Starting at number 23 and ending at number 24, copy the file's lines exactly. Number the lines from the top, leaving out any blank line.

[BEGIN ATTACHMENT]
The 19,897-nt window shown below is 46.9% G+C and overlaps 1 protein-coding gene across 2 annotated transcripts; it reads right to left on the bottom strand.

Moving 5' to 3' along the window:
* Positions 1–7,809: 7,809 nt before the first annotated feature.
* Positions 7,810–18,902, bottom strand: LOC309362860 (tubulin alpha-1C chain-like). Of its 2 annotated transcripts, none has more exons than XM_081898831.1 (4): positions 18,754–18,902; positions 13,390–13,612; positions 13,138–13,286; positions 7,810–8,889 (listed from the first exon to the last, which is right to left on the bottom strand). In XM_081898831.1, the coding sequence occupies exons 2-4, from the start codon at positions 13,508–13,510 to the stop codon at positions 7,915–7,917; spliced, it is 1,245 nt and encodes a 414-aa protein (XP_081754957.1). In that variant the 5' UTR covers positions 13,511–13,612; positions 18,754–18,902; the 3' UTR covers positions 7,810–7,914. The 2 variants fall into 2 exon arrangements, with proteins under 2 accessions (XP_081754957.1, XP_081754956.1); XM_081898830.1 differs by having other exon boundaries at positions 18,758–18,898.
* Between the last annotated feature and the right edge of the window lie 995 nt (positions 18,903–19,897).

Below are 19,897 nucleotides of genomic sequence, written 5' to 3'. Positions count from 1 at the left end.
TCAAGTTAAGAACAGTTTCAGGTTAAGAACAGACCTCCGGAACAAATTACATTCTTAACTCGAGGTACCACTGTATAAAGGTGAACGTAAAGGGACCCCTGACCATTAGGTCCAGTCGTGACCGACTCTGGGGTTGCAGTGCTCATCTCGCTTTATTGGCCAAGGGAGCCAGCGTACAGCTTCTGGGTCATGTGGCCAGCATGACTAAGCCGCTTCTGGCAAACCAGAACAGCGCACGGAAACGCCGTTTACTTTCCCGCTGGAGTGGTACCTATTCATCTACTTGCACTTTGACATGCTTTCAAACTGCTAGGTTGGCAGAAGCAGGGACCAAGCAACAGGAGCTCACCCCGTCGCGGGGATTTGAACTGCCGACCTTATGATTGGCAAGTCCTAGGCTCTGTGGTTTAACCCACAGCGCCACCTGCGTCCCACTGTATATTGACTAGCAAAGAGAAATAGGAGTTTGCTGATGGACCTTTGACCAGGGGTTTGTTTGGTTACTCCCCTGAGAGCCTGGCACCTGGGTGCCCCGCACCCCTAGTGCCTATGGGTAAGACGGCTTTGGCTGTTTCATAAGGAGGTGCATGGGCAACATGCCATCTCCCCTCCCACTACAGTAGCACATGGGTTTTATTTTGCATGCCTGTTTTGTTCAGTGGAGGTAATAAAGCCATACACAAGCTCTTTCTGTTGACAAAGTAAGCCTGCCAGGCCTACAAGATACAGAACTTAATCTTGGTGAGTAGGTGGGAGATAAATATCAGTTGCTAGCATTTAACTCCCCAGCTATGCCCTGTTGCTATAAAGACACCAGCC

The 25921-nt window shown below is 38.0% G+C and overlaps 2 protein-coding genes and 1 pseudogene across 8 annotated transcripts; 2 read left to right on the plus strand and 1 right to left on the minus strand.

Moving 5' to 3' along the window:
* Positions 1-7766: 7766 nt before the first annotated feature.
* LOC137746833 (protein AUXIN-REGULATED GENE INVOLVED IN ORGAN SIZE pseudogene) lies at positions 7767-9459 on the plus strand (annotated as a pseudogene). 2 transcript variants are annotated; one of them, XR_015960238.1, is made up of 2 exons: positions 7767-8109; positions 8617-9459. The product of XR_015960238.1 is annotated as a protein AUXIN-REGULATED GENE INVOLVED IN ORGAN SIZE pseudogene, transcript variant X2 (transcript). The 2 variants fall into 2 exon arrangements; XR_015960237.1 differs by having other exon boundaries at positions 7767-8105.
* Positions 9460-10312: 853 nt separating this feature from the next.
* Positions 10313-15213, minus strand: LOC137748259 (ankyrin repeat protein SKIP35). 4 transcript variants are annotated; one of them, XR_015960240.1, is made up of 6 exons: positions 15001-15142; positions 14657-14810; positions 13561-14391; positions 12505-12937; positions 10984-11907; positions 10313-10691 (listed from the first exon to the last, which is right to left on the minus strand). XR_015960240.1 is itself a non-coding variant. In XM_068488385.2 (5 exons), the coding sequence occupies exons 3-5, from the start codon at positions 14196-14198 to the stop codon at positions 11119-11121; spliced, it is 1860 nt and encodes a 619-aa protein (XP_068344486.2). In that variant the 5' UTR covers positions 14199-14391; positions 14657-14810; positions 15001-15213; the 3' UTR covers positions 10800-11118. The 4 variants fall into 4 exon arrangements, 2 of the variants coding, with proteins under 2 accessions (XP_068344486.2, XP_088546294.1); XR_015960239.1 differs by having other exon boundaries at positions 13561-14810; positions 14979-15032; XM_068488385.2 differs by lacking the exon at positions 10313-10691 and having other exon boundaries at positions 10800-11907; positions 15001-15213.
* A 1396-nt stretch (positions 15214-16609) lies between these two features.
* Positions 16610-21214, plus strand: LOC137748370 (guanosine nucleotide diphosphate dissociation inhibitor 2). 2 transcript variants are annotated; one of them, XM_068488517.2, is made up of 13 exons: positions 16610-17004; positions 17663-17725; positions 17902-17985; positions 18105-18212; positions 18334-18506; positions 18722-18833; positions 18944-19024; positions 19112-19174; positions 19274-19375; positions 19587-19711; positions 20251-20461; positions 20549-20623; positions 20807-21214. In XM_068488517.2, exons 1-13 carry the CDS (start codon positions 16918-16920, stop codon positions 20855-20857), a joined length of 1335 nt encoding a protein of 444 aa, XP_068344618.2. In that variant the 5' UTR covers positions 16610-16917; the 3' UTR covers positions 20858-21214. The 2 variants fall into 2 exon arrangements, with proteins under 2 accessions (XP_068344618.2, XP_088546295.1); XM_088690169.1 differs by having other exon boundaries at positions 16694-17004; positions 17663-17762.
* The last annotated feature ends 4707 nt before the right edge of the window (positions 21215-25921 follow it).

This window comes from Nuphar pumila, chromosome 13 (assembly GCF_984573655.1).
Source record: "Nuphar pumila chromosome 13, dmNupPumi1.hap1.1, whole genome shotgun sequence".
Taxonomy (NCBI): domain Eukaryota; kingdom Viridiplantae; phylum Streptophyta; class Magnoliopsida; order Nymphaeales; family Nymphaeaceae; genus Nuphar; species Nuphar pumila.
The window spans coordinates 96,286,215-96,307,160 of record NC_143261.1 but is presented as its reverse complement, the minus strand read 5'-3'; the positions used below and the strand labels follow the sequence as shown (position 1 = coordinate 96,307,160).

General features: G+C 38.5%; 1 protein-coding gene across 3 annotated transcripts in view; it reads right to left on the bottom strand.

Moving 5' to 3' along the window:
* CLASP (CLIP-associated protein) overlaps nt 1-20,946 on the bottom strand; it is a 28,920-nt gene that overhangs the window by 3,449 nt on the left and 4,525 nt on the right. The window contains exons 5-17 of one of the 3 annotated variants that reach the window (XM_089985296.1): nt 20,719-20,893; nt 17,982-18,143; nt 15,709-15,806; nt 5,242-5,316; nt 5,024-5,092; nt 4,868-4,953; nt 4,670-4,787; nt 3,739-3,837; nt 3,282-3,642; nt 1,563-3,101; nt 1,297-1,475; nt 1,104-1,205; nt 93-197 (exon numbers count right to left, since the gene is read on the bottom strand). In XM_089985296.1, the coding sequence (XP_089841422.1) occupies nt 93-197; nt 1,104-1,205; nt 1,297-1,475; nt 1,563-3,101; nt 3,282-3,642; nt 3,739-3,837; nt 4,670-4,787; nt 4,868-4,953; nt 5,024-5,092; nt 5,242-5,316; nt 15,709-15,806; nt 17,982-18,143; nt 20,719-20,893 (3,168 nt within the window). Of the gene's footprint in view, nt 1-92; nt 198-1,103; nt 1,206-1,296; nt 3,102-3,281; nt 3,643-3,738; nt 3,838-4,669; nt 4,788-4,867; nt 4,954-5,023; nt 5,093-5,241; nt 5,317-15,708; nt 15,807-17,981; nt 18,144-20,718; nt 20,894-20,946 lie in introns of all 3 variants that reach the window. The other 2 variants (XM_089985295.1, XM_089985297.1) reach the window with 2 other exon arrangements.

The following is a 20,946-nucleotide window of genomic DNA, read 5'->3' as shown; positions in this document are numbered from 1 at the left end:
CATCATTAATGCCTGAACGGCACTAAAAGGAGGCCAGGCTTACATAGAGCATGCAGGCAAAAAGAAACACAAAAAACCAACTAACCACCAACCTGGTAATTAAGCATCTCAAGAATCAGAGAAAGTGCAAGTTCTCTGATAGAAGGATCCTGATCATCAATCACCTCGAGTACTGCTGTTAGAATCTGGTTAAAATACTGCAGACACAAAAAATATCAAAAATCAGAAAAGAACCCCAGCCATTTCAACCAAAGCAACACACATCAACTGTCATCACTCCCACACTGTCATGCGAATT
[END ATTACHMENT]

* CLASP (CLIP-associated protein) overlaps nt 1-20,946 on the bottom strand; it is a 28,920-nt gene that overhangs the window by 3,449 nt on the left and 4,525 nt on the right. The window contains exons 5-17 of one of the 3 annotated variants that reach the window (XM_089985296.1): nt 20,719-20,893; nt 17,982-18,143; nt 15,709-15,806; nt 5,242-5,316; nt 5,024-5,092; nt 4,868-4,953; nt 4,670-4,787; nt 3,739-3,837; nt 3,282-3,642; nt 1,563-3,101; nt 1,297-1,475; nt 1,104-1,205; nt 93-197 (exon numbers count right to left, since the gene is read on the bottom strand). In XM_089985296.1, the coding sequence (XP_089841422.1) occupies nt 93-197; nt 1,104-1,205; nt 1,297-1,475; nt 1,563-3,101; nt 3,282-3,642; nt 3,739-3,837; nt 4,670-4,787; nt 4,868-4,953; nt 5,024-5,092; nt 5,242-5,316; nt 15,709-15,806; nt 17,982-18,143; nt 20,719-20,893 (3,168 nt within the window). Of the gene's footprint in view, nt 1-92; nt 198-1,103; nt 1,206-1,296; nt 3,102-3,281; nt 3,643-3,738; nt 3,838-4,669; nt 4,788-4,867; nt 4,954-5,023; nt 5,093-5,241; nt 5,317-15,708; nt 15,807-17,981; nt 18,144-20,718; nt 20,894-20,946 lie in introns of all 3 variants that reach the window. The other 2 variants (XM_089985295.1, XM_089985297.1) reach the window with 2 other exon arrangements.

The following is a 20,946-nucleotide window of genomic DNA, read 5'->3' as shown; positions in this document are numbered from 1 at the left end: